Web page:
February 25, 2020 by directorfsm
by Thomas Watson
“Blessed are the poor in spirit, for theirs is the kingdom of heaven.”
“Blessed are those who mourn, for they shall be comforted.”
“Blessed are the meek, for they shall inherit the earth.”
“Blessed are those who hunger and thirst for righteousness, for they shall be satisfied.”
“Blessed are the merciful, for they shall receive mercy.”
“Blessed are the pure in heart, for they shall see God.”
“Blessed are the peacemakers, for they shall be called sons of God.”
“Blessed are those who are persecuted, for theirs is the kingdom of heaven
Theme: a duty implied; a promise annexed.
Let us put ourselves upon a trial—whether we hunger and thirst after righteousness. I shall give you five signs by which you may judge of this hunger.
1. Hunger is a painful thing. Esau, when he was returning from hunting, was famished with hunger (Genesis 25:32). ‘Hungry and thirsty, their soul fainted in them’ (Psalm 107:5). So a man who hungers after righteousness, is in anguish of soul and ready to faint away for it. He finds a lack of Christ and grace. He is distressed and in pain until he has his spiritual hunger stilled and allayed.
2. Hunger is satisfied with nothing but food. Bring a hungry man flowers or music; tell him pleasant stories—nothing will content him but food. ‘Shall I die for thirst!’ says Samson (Judges 15:18). So a man who hungers and thirsts after righteousness says, ‘Give me Christ or I die! Lord, what will you give me seeing I go Christless? What though I have abilities, wealth, honor and esteem in the world? All is nothing without Christ. Give me Jesus—and it will suffice me. Let me have Christ to clothe me, Christ to feed me, Christ to intercede for me!’ While the soul is Christless, it is restless. Nothing but the water-springs of Christ’s blood, can quench its thirst.
3. Hunger wrestles with difficulties and hunts for food. We say hunger breaks through stone walls (Genesis 42:1, 2). The soul that spiritually hungers is resolved—Christ it must have; grace it must have. And to use Basil’s expression, the hungry soul is almost distracted until it enjoys the thing it hungers after.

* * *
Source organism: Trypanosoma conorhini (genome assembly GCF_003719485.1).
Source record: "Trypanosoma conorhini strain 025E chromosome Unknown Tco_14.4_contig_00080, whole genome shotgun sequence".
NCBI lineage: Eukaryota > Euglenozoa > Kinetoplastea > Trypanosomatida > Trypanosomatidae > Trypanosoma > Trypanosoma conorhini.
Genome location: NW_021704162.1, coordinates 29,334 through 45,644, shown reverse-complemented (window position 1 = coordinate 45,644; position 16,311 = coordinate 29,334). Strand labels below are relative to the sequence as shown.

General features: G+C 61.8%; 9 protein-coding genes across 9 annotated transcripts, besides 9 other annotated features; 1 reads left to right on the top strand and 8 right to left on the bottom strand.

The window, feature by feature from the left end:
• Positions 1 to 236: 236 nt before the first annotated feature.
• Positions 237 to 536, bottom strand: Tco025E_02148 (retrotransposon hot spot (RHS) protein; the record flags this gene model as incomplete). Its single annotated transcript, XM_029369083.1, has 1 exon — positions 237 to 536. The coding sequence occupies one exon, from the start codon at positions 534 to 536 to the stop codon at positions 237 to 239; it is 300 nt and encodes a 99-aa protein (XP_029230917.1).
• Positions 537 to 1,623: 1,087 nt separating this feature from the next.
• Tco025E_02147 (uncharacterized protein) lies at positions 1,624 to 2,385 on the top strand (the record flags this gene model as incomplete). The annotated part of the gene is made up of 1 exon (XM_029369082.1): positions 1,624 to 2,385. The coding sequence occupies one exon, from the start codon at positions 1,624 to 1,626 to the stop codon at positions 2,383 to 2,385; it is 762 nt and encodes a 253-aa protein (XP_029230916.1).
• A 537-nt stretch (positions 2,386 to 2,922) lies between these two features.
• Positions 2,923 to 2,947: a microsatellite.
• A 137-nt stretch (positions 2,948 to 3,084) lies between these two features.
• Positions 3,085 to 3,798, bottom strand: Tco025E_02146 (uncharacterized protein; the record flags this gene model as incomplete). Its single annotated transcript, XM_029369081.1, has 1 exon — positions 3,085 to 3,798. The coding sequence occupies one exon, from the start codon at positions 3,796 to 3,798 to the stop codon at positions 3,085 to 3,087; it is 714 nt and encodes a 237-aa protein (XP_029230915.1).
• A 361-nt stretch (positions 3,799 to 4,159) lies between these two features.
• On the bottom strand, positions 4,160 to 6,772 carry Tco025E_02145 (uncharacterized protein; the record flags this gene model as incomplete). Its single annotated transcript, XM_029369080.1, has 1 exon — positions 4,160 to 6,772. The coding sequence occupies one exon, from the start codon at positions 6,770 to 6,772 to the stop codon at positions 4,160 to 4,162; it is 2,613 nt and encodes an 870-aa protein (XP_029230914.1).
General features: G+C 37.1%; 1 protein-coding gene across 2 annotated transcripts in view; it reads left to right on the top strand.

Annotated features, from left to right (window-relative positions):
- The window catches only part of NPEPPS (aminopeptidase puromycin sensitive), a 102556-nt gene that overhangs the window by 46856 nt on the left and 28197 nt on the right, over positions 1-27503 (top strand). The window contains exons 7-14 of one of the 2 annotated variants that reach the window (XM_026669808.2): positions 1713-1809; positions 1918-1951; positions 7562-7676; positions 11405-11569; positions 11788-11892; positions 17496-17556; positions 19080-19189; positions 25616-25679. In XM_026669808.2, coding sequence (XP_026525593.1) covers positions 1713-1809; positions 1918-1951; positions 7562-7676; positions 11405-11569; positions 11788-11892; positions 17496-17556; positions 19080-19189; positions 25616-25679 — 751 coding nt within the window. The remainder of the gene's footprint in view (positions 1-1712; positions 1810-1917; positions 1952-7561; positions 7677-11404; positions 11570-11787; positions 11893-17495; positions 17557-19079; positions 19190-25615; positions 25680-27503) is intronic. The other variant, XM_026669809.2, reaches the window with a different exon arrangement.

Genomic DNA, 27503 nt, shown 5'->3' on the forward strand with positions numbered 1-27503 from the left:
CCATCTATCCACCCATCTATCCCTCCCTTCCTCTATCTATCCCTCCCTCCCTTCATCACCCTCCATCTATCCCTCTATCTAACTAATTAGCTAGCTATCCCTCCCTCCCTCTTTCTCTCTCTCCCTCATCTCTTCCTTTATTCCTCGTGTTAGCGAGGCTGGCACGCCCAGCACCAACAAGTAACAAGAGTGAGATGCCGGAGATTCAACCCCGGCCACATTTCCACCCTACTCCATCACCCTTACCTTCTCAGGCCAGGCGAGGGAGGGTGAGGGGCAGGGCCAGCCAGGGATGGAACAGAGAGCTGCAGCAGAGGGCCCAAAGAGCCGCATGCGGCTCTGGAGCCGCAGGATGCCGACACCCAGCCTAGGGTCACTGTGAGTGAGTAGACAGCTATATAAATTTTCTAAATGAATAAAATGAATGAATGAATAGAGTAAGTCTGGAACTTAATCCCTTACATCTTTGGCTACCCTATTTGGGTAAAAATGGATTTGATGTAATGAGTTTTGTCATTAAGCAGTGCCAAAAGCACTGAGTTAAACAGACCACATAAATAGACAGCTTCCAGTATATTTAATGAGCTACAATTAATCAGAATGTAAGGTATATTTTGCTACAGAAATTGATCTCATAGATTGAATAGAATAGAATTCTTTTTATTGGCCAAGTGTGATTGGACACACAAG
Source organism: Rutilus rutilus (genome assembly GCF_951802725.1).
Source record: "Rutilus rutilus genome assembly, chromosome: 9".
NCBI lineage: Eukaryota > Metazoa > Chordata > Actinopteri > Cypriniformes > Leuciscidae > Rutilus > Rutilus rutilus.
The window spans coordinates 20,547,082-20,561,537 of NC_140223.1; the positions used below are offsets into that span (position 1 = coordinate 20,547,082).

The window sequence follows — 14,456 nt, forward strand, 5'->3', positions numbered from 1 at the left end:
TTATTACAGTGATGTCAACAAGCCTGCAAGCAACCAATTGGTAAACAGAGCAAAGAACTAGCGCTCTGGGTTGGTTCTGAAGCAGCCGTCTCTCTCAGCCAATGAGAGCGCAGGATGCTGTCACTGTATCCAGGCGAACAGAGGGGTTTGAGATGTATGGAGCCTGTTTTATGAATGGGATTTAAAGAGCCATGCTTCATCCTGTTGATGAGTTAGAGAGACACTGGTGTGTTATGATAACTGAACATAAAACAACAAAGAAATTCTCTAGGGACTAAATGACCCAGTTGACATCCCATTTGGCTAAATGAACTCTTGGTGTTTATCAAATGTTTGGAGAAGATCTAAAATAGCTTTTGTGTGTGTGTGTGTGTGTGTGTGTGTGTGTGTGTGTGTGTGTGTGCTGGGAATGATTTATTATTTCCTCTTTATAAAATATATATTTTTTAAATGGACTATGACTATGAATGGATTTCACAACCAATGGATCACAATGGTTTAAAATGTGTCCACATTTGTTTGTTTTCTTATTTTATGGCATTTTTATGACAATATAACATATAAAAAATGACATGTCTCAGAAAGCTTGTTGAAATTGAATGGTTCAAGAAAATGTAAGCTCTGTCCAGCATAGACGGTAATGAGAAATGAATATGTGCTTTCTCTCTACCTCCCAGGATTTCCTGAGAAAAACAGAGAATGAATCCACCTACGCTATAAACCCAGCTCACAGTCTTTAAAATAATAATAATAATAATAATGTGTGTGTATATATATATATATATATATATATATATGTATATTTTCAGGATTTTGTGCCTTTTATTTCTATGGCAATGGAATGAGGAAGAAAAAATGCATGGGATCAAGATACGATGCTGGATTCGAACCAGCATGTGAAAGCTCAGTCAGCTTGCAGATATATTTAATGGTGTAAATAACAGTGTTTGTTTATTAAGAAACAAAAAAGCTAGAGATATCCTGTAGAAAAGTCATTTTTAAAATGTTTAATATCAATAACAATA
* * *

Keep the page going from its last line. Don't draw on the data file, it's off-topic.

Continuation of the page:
4. A hungry man goes to his food with a strong appetite. You need not make an oration to a hungry man and persuade him to eat. So he who hungers after righteousness feeds eagerly on an ordinance. ‘Your words were found, and I did eat them’ (Jeremiah 15:16). In the sacrament he feeds with appetite upon the body and blood of the Lord. God loves to see us feed hungrily on the bread of life.
5. A hungry man tastes sweetness in his food. So he who hungers after righteousness relishes a sweetness in heavenly things. Christ is to him all marrow, yes the quintessence of delights. ‘You have tasted that the Lord is gracious’ (1 Peter 2:3). He who spiritually hungers, tastes the promises sweet—nay tastes a reproof sweet. ‘To the hungry soul, every bitter thing is sweet’ (Proverbs 27:7). A bitter reproof is sweet. He can feed upon the myrrh of the gospel as well as the honey. By these evidences, we may judge of ourselves whether we hunger and thirst after righteousness.
The words may serve to comfort the hearts of those who hunger and thirst after righteousness; I doubt not but it is the grief of many a gracious heart—that he cannot be more holy, that he cannot serve God better. ‘Blessed are those who hunger’. Though you do not have as much righteousness as you would—yet you are blessed because you hunger after it. Desire is the best evidence of a Christian. Actions may be counterfeit. A man may do a good action for a bad end. So did Jehu. Actions may be compulsory. A man may be forced to do that which is good—but not to will that which is good. Therefore we are to nourish good desires and to bless God for them. Oftentimes a child of God has nothing to show for himself, but desires. ‘Your servants, who desire to fear your name’ (Nehemiah 1:11). These hungerings after righteousness proceed from love. A man does not desire that which he does not love. If you did not love Christ, you could not hunger after him.